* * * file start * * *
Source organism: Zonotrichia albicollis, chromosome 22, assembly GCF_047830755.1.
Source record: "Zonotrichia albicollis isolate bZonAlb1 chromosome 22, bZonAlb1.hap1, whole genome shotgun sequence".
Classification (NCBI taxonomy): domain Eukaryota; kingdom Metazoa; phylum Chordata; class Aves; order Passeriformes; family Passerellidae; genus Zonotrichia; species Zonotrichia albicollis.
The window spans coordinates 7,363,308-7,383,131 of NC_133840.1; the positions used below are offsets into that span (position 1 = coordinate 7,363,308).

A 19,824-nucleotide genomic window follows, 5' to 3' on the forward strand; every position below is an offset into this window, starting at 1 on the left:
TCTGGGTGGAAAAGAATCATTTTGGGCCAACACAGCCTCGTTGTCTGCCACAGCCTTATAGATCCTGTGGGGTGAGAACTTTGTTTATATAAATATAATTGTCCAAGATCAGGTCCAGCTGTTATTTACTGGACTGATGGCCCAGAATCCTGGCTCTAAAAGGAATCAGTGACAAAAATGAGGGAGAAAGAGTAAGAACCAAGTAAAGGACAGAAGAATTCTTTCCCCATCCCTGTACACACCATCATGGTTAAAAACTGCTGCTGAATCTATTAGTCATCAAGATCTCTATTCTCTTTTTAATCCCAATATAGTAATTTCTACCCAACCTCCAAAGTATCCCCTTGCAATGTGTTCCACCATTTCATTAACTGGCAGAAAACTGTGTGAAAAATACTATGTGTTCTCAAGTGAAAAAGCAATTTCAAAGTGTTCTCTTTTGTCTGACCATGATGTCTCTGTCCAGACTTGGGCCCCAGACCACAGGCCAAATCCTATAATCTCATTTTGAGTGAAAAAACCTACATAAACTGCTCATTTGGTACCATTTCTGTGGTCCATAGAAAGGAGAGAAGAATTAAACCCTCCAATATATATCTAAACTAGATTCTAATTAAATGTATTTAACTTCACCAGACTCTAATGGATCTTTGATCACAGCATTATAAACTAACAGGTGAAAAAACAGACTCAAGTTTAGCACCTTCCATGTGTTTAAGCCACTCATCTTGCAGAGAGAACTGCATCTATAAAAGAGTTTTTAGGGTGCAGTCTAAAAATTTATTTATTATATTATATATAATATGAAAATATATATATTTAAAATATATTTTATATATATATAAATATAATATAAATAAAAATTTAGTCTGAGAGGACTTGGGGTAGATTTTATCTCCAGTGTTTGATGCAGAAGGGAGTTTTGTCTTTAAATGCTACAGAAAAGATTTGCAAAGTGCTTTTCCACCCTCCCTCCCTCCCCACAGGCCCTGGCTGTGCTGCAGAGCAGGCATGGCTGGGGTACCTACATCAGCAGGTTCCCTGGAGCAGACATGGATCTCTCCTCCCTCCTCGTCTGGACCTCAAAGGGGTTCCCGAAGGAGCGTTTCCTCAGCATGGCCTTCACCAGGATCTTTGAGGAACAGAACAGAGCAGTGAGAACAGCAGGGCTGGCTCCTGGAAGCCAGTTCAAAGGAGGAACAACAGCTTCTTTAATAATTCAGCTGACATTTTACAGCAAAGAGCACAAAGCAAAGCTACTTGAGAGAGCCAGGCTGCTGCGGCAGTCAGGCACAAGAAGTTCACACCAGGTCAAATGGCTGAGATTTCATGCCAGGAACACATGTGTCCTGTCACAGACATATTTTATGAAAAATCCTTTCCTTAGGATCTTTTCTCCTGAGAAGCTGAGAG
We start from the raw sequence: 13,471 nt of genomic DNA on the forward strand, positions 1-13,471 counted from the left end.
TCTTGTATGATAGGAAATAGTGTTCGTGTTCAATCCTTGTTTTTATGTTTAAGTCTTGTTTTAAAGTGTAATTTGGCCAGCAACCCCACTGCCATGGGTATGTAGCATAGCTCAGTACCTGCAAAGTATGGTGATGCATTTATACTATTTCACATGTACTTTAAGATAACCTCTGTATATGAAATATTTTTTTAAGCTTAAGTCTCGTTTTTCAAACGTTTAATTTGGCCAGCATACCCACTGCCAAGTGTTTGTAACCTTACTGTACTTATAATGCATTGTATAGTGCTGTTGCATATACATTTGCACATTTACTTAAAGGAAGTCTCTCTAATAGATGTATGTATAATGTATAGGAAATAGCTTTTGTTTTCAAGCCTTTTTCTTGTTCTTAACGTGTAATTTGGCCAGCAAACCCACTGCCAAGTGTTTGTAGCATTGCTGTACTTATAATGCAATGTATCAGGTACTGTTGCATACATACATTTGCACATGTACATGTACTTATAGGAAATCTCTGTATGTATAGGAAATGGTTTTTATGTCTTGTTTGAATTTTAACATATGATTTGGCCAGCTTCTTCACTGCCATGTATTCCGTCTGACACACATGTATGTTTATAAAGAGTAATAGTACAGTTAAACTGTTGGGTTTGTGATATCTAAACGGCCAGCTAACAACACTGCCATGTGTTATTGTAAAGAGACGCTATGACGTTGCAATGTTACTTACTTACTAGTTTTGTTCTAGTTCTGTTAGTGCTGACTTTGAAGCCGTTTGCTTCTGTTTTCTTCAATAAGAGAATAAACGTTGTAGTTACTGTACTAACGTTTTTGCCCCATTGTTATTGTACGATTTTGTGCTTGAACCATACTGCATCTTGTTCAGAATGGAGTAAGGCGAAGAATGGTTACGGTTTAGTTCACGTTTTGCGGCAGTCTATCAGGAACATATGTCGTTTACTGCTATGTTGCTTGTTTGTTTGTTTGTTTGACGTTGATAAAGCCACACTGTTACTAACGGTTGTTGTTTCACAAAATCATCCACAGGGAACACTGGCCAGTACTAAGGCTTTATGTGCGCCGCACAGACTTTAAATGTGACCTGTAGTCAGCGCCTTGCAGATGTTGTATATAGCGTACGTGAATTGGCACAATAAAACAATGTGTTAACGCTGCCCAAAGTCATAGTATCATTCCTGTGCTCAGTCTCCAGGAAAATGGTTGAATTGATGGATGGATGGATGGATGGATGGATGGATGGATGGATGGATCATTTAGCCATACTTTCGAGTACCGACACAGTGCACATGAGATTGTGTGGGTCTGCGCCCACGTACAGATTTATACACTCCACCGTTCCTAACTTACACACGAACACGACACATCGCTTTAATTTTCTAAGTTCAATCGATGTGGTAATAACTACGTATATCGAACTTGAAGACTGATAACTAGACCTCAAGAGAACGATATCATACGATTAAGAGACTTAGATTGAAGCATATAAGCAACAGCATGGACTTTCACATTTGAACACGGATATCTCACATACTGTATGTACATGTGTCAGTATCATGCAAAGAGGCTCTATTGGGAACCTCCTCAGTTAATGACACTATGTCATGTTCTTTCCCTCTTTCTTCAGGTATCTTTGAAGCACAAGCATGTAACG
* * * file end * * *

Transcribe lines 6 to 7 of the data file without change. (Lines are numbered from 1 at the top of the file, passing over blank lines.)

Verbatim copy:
TCTGGGTGGAAAAGAATCATTTTGGGCCAACACAGCCTCGTTGTCTGCCACAGCCTTATAGATCCTGTGGGGTGAGAACTTTGTTTATATAAATATAATTGTCCAAGATCAGGTCCAGCTGTTATTTACTGGACTGATGGCCCAGAATCCTGGCTCTAAAAGGAATCAGTGACAAAAATGAGGGAGAAAGAGTAAGAACCAAGTAAAGGACAGAAGAATTCTTTCCCCATCCCTGTACACACCATCATGGTTAAAAACTGCTGCTGAATCTATTAGTCATCAAGATCTCTATTCTCTTTTTAATCCCAATATAGTAATTTCTACCCAACCTCCAAAGTATCCCCTTGCAATGTGTTCCACCATTTCATTAACTGGCAGAAAACTGTGTGAAAAATACTATGTGTTCTCAAGTGAAAAAGCAATTTCAAAGTGTTCTCTTTTGTCTGACCATGATGTCTCTGTCCAGACTTGGGCCCCAGACCACAGGCCAAATCCTATAATCTCATTTTGAGTGAAAAAACCTACATAAACTGCTCATTTGGTACCATTTCTGTGGTCCATAGAAAGGAGAGAAGAATTAAACCCTCCAATATATATCTAAACTAGATTCTAATTAAATGTATTTAACTTCACCAGACTCTAATGGATCTTTGATCACAGCATTATAAACTAACAGGTGAAAAAACAGACTCAAGTTTAGCACCTTCCATGTGTTTAAGCCACTCATCTTGCAGAGAGAACTGCATCTATAAAAGAGTTTTTAGGGTGCAGTCTAAAAATTTATTTATTATATTATATATAATATGAAAATATATATATTTAAAATATATTTTATATATATATAAATATAATATAAATAAAAATTTAGTCTGAGAGGACTTGGGGTAGATTTTATCTCCAGTGTTTGATGCAGAAGGGAGTTTTGTCTTTAAATGCTACAGAAAAGATTTGCAAAGTGCTTTTCCACCCTCCCTCCCTCCCCACAGGCCCTGGCTGTGCTGCAGAGCAGGCATGGCTGGGGTACCTACATCAGCAGGTTCCCTGGAGCAGACATGGATCTCTCCTCCCTCCTCGTCTGGACCTCAAAGGGGTTCCCGAAGGAGCGTTTCCTCAGCATGGCCTTCACCAGGATCTTTGAGGAACAGAACAGAGCAGTGAGAACAGCAGGGCTGGCTCCTGGAAGCCAGTTCAAAGGAGGAACAACAGCTTCTTTAATAATTCAGCTGACATTTTACAGCAAAGAGCACAAAGCAAAGCTACTTGAGAGAGCCAGGCTGCTGCGGCAGTCAGGCACAAGAAGTTCACACCAGGTCAAATGGCTGAGATTTCATGCCAGGAACACATGTGTCCTGTCACAGACATATTTTATGAAAAATCCTTTCCTTAGGATCTTTTCTCCTGAGAAGCTGAGAG
We start from the raw sequence: 13,471 nt of genomic DNA on the forward strand, positions 1-13,471 counted from the left end.